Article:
Academic Self-Efficacy, Perseverance, and Growth Mindset: Impact on First-Generation Student Success



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First-generation students are faced with a variety of challenges in their quest for a college degree. Because of the unique hurdles they face, this population experiences challenges with navigating the college experience and is at a higher risk of not completing college. The purpose of this sequential mixed-methods study was to examine whether academic self-efficacy, perseverance, and growth mindset can predict first-generation student success. A sample of first-generation students was recruited from a multi-campus community college system in Texas. Ninety-three students completed three questionnaires: College Academic Self-Efficacy Scale (CASES), Short Grit Scale (Grit-S), and the Implicit Theories of Intelligence Questionnaire (Self-Theory). To capture the voice of first-generation students, eight individuals agreed to take part in semi-structured interviews. Although the results of the quantitative portion of the study did not find that the composite score on CASES, Grit-S, or the Implicit Theories of Intelligence Questionnaire (Self-Theory) could predict student success, the results from the qualitative portion of the study suggested the participants felt that academic self-efficacy, perseverance, and growth mindset contributed to student success. Additional research is needed to explore factors that contribute to first-generation student success.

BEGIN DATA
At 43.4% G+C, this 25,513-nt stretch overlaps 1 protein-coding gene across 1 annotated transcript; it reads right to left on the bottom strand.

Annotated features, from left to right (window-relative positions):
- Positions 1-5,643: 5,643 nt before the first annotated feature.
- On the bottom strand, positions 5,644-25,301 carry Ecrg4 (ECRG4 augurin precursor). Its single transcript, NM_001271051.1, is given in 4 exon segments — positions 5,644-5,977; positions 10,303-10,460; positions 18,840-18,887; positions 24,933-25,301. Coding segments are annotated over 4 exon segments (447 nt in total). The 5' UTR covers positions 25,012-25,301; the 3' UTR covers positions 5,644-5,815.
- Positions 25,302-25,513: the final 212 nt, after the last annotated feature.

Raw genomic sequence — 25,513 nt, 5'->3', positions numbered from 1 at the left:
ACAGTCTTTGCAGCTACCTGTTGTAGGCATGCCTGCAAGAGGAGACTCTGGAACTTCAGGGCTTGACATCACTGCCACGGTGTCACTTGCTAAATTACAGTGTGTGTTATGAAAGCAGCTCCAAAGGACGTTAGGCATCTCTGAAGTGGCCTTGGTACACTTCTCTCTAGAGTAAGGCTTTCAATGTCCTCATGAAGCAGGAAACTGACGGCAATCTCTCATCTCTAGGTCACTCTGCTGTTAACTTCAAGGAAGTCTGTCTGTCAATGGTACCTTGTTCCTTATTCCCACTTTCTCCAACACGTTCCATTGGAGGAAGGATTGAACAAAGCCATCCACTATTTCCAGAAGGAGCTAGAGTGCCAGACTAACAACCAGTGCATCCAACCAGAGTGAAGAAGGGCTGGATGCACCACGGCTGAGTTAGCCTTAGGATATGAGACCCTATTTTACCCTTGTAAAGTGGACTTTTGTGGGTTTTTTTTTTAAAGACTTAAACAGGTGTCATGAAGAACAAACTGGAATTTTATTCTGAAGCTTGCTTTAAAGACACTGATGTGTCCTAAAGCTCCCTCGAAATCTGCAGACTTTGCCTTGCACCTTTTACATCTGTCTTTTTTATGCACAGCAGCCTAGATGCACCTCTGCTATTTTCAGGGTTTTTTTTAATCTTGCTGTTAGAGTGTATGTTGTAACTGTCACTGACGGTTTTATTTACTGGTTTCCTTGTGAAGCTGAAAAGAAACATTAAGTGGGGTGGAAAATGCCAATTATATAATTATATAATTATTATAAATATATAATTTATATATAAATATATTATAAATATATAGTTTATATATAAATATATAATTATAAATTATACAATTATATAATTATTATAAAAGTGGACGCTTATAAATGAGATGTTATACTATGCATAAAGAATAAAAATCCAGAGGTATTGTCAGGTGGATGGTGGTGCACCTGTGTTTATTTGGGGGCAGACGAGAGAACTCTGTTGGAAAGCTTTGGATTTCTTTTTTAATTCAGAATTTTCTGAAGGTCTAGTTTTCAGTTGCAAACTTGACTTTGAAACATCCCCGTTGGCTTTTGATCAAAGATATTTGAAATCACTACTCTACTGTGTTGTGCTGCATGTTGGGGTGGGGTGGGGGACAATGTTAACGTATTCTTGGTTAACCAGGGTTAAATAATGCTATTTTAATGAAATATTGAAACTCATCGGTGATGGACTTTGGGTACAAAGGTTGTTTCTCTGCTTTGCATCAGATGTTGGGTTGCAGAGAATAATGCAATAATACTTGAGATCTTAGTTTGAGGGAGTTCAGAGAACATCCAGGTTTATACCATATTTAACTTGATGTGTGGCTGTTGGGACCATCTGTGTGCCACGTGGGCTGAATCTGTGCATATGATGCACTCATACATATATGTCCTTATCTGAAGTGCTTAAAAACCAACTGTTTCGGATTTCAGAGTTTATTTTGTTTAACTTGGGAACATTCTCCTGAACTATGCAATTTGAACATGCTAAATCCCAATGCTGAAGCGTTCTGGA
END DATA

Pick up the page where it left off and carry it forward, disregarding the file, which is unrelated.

first-generation students, student success, community college, academic self-efficacy, perseverance, growth mindset